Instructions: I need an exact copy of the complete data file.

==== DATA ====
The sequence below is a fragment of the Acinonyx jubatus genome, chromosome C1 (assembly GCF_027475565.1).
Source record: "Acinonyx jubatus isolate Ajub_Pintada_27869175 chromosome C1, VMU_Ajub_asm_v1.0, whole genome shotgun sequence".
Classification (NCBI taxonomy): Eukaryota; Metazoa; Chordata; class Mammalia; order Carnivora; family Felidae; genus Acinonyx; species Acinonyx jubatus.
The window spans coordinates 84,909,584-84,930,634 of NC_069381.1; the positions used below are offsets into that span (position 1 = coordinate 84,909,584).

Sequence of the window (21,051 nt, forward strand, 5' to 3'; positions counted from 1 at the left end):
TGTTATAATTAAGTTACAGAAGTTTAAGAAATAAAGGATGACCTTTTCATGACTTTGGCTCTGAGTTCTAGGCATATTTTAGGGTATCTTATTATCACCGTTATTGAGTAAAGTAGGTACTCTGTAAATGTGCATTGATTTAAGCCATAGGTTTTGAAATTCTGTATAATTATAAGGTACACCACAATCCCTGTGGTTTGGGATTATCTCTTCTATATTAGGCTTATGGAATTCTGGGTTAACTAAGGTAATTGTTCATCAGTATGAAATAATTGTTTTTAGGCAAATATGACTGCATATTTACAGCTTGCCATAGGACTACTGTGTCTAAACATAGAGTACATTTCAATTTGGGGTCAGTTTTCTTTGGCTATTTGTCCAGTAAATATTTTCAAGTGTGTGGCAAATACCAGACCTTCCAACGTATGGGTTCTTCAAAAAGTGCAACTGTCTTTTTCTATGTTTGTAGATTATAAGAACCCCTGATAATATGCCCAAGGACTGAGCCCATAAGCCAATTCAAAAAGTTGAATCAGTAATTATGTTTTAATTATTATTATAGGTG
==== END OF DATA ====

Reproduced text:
The sequence below is a fragment of the Acinonyx jubatus genome, chromosome C1 (assembly GCF_027475565.1).
Source record: "Acinonyx jubatus isolate Ajub_Pintada_27869175 chromosome C1, VMU_Ajub_asm_v1.0, whole genome shotgun sequence".
Classification (NCBI taxonomy): Eukaryota; Metazoa; Chordata; class Mammalia; order Carnivora; family Felidae; genus Acinonyx; species Acinonyx jubatus.
The window spans coordinates 84,909,584-84,930,634 of NC_069381.1; the positions used below are offsets into that span (position 1 = coordinate 84,909,584).

Sequence of the window (21,051 nt, forward strand, 5' to 3'; positions counted from 1 at the left end):
TGTTATAATTAAGTTACAGAAGTTTAAGAAATAAAGGATGACCTTTTCATGACTTTGGCTCTGAGTTCTAGGCATATTTTAGGGTATCTTATTATCACCGTTATTGAGTAAAGTAGGTACTCTGTAAATGTGCATTGATTTAAGCCATAGGTTTTGAAATTCTGTATAATTATAAGGTACACCACAATCCCTGTGGTTTGGGATTATCTCTTCTATATTAGGCTTATGGAATTCTGGGTTAACTAAGGTAATTGTTCATCAGTATGAAATAATTGTTTTTAGGCAAATATGACTGCATATTTACAGCTTGCCATAGGACTACTGTGTCTAAACATAGAGTACATTTCAATTTGGGGTCAGTTTTCTTTGGCTATTTGTCCAGTAAATATTTTCAAGTGTGTGGCAAATACCAGACCTTCCAACGTATGGGTTCTTCAAAAAGTGCAACTGTCTTTTTCTATGTTTGTAGATTATAAGAACCCCTGATAATATGCCCAAGGACTGAGCCCATAAGCCAATTCAAAAAGTTGAATCAGTAATTATGTTTTAATTATTATTATAGGTG